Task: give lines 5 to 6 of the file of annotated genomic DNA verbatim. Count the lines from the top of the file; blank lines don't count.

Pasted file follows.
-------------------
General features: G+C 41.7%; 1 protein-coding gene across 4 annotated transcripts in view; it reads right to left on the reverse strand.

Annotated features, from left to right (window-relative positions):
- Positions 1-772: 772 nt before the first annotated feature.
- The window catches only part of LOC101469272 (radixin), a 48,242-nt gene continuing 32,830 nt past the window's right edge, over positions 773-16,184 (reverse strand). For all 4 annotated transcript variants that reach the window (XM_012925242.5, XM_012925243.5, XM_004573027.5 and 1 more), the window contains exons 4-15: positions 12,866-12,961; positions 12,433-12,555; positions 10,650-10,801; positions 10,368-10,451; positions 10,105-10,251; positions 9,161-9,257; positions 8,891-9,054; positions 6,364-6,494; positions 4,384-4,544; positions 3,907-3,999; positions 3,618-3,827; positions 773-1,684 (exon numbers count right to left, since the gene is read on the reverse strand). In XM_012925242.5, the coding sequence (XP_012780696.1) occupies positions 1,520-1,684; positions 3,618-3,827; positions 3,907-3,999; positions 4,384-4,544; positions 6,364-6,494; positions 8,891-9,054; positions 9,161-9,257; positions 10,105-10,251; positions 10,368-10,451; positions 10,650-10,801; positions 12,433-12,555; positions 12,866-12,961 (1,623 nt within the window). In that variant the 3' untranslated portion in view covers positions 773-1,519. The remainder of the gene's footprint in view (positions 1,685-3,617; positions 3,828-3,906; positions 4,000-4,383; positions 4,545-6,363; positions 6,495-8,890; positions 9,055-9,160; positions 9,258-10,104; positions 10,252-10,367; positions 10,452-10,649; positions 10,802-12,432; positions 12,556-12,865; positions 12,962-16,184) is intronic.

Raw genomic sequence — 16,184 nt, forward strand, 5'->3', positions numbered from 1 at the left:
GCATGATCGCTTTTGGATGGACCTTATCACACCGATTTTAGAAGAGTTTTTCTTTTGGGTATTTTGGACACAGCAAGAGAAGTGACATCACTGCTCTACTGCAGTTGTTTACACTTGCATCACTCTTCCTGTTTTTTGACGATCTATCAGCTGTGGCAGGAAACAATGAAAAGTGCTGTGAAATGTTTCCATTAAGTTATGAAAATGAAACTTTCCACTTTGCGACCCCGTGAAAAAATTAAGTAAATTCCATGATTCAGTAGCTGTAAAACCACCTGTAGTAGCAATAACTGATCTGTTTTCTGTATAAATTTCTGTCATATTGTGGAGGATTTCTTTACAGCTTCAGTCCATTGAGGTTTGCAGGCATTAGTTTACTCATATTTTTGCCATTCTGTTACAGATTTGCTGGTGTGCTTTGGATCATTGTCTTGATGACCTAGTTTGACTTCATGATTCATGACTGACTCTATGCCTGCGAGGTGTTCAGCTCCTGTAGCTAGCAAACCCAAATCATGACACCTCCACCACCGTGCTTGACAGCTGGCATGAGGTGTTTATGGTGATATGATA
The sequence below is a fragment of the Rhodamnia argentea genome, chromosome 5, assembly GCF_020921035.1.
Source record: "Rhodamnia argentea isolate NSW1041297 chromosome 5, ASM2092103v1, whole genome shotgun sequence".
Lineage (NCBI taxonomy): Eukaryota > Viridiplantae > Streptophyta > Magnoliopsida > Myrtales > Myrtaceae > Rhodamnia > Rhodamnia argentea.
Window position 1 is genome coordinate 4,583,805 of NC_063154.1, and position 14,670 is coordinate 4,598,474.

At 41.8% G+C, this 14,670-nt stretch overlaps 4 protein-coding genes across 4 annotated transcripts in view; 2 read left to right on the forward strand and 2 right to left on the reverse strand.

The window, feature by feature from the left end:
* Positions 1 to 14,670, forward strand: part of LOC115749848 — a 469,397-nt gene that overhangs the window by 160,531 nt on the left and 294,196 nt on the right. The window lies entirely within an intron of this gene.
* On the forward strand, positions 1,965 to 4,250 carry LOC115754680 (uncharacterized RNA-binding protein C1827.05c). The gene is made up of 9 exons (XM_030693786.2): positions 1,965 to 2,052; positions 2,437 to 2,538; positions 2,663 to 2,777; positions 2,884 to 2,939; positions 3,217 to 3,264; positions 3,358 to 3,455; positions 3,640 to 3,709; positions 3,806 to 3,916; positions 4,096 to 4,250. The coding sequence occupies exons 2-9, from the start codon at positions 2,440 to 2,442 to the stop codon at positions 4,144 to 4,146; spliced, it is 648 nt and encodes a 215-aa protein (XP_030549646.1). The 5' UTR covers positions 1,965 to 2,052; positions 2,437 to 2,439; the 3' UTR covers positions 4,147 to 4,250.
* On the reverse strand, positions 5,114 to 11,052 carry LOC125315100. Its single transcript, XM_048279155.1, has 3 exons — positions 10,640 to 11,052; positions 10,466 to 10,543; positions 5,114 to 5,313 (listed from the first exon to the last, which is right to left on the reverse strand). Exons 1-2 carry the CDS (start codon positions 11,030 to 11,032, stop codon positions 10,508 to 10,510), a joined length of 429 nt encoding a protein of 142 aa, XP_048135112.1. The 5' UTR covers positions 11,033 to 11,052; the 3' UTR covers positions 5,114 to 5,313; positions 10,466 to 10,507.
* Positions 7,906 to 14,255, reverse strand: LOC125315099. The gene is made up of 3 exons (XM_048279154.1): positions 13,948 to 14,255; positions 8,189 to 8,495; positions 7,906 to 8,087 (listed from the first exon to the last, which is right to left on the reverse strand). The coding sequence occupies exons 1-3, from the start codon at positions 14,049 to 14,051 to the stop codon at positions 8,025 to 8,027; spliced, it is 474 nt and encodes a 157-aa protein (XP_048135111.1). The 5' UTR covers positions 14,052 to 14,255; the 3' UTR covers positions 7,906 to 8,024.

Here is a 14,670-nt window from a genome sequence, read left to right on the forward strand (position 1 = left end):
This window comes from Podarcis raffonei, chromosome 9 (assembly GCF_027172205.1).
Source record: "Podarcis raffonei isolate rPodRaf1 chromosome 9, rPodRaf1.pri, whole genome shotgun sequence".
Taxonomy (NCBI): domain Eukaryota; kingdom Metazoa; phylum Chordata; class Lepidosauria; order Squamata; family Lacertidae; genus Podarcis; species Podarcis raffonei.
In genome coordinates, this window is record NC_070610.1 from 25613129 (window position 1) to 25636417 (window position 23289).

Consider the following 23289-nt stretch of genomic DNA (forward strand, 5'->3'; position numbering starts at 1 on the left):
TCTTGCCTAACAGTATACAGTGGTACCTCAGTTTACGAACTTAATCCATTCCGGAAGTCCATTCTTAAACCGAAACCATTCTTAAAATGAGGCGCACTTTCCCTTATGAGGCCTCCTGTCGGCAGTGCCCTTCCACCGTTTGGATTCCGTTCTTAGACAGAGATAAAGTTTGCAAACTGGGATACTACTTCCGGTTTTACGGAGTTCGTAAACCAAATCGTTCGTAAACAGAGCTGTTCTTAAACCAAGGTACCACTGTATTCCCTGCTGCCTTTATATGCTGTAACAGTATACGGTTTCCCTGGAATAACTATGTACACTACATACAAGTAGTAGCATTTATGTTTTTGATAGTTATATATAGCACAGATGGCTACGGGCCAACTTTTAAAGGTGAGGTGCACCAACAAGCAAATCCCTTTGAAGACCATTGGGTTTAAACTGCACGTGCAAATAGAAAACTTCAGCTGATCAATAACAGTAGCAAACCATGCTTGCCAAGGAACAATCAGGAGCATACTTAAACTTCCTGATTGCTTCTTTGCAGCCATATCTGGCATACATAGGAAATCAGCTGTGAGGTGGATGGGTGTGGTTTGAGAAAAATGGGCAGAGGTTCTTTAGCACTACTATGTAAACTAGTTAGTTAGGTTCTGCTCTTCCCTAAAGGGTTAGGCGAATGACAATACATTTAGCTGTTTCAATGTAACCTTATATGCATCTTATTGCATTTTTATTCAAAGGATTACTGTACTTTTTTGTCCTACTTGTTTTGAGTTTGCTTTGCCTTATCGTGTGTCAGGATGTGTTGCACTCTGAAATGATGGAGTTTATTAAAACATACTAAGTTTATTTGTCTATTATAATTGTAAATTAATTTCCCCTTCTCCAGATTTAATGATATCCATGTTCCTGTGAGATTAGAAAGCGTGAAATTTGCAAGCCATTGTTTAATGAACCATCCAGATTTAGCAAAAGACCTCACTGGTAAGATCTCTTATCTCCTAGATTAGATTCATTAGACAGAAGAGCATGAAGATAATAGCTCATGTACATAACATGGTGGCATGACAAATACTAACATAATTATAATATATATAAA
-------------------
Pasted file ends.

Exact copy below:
Raw genomic sequence — 16,184 nt, forward strand, 5'->3', positions numbered from 1 at the left:
GCATGATCGCTTTTGGATGGACCTTATCACACCGATTTTAGAAGAGTTTTTCTTTTGGGTATTTTGGACACAGCAAGAGAAGTGACATCACTGCTCTACTGCAGTTGTTTACACTTGCATCACTCTTCCTGTTTTTTGACGATCTATCAGCTGTGGCAGGAAACAATGAAAAGTGCTGTGAAATGTTTCCATTAAGTTATGAAAATGAAACTTTCCACTTTGCGACCCCGTGAAAAAATTAAGTAAATTCCATGATTCAGTAGCTGTAAAACCACCTGTAGTAGCAATAACTGATCTGTTTTCTGTATAAATTTCTGTCATATTGTGGAGGATTTCTTTACAGCTTCAGTCCATTGAGGTTTGCAGGCATTAGTTTACTCATATTTTTGCCATTCTGTTACAGATTTGCTGGTGTGCTTTGGATCATTGTCTTGATGACCTAGTTTGACTTCATGATTCATGACTGACTCTATGCCTGCGAGGTGTTCAGCTCCTGTAGCTAGCAAACCCAAATCATGACACCTCCACCACCGTGCTTGACAGCTGGCATGAGGTGTTTATGGTGATATGATA